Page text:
It's still early, but Wyoming's marquee Liz Cheney-Mike Enzi U.S. Senate race has already had no end of entertaining, if most likely irrelevant, side events.
First came a squabble over an autographed football, an episode that underscored how very intimate and personal politics are in Wyoming, a state with fewer than 600,000 far-flung residents.
That dust-up provides a bit of context, but no more gravitas, to the latest controversy (a word used advisedly) over whether, precisely, Enzi can be described as a "fishing buddy" of former Vice President Dick Cheney, father of the insurgent challenger.
The elder Cheney, appearing Sunday on ABC's "This Week With George Stephanopoulos," firmly rejected the notion that he and the three-term Republican incumbent had bonded mano-a-mano with their hip waders and fly rods. "Never happened," Cheney, a former Wyoming congressman, said.
For his part, Enzi never went so far as to suggest he and Cheney were fishing buddies. In an interview last month, Enzi allowed as how he and Cheney had once teamed up in a celebrity fly-fishing tournament and recalled speaking at the ceremony inducting the former vice president into the fly-fishing hall of fame. That, he said, was pretty much the extent of their ichthyologic activities.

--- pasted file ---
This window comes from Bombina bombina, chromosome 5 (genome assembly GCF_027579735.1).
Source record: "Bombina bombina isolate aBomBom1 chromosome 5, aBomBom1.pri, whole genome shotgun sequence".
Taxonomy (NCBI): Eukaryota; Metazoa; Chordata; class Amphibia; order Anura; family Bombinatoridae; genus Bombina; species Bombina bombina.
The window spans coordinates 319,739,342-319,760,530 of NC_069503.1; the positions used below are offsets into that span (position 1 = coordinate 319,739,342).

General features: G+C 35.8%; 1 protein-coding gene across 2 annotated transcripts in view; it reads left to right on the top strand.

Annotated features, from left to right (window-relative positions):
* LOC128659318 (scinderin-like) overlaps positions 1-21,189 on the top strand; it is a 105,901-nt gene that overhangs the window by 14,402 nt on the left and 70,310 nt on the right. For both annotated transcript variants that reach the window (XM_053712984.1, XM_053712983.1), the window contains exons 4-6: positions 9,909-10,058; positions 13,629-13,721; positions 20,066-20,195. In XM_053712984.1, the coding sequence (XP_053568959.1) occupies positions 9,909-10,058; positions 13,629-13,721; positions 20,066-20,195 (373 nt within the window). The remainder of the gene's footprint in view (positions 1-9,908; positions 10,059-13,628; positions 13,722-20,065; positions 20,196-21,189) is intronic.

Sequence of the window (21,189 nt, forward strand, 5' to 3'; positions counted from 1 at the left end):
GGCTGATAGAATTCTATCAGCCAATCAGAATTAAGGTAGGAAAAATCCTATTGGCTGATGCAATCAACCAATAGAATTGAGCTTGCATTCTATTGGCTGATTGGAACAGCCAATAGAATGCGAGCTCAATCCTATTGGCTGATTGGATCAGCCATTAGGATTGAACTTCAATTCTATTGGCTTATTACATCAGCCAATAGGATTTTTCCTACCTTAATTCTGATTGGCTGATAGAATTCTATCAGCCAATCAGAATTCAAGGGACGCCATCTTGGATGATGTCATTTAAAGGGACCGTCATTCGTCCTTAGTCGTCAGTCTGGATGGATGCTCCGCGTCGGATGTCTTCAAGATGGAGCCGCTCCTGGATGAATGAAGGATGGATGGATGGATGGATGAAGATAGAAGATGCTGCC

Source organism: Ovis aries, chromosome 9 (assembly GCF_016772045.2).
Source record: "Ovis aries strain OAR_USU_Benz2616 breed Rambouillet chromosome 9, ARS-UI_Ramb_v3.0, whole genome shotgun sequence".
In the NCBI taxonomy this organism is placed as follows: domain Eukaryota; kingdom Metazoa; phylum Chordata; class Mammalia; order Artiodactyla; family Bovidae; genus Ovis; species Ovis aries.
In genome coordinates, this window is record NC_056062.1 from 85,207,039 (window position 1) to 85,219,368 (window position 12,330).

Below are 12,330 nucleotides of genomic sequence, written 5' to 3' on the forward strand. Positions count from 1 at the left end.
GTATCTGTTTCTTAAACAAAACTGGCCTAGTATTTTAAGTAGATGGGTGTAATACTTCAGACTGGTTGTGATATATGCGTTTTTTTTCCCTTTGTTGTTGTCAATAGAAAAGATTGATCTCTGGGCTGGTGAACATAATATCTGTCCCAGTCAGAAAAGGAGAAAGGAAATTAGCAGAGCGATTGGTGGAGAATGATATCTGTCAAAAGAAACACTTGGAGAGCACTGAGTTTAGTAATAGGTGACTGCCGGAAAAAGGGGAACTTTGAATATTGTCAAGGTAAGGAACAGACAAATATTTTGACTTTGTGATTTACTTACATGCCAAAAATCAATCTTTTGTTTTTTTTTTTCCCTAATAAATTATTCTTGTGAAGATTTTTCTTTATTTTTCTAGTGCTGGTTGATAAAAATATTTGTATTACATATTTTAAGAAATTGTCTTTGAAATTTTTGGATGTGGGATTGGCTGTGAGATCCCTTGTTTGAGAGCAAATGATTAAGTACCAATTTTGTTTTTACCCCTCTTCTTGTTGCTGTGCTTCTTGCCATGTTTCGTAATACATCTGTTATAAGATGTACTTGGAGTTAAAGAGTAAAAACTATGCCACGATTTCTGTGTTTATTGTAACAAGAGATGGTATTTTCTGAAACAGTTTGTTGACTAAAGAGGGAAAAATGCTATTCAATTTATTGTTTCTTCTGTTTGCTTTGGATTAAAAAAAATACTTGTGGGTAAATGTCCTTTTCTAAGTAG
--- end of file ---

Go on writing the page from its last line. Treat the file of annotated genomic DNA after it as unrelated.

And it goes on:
(Might the vice president's assault on Enzi be an effort to neutralize his daughter's own fish-related scandal, the fine she paid for an improper in-state fishing license? While Liz Cheney blamed a clerical error, the episode played into the foremost challenge of her campaign, dispelling the notion she parachuted into Wyoming after decades away simply to seek office.)
Either way, the buddy brouhaha seems unlikely to move a whole lot of GOP primary voters one way or the other.
More substantively, the Casper Star-Tribune has pored through the Senate candidates' campaign finance reports, finding that both candidates, for all their invocations of Wyoming values, are counting heavily on outsiders to pay for their election efforts.
Cheney, who raised just over $1 million in the first three months of her campaign, collected cash from nearly 2,000 individuals. Only 25% of her contributions were from Wyoming donors, the newspaper reported.
Enzi, by contrast, relied heavily on political action committees, collecting just under $850,000. Just 13% of his cash came from Wyoming sources.
Perhaps the most interesting part of the reports were the names of individuals who gave money -- or didn't.
Among those donating to Liz Cheney were former Defense Secretary Donald Rumsfeld, a longtime friend and associate of her father, and former U.S. Atty. Gen. Michael Mukasey, who, like Dick Cheney, served in George W. Bush's administration. Naturally, Mom and Dad contributed to their daughter's campaign as well.
One notable absence: Mary Cheney, who did not take well to her older sister's August pronouncement on same-sex marriage.
"I am strongly pro-life and I am not pro-gay marriage," Liz Cheney said in a written statement. "I believe the issue of marriage must be decided by the states, and by the people in the states, not by judges and not even by legislators, but by the people themselves."
"I love my sister," responded Mary Cheney, who is gay and married to a longtime partner. "But she is dead wrong."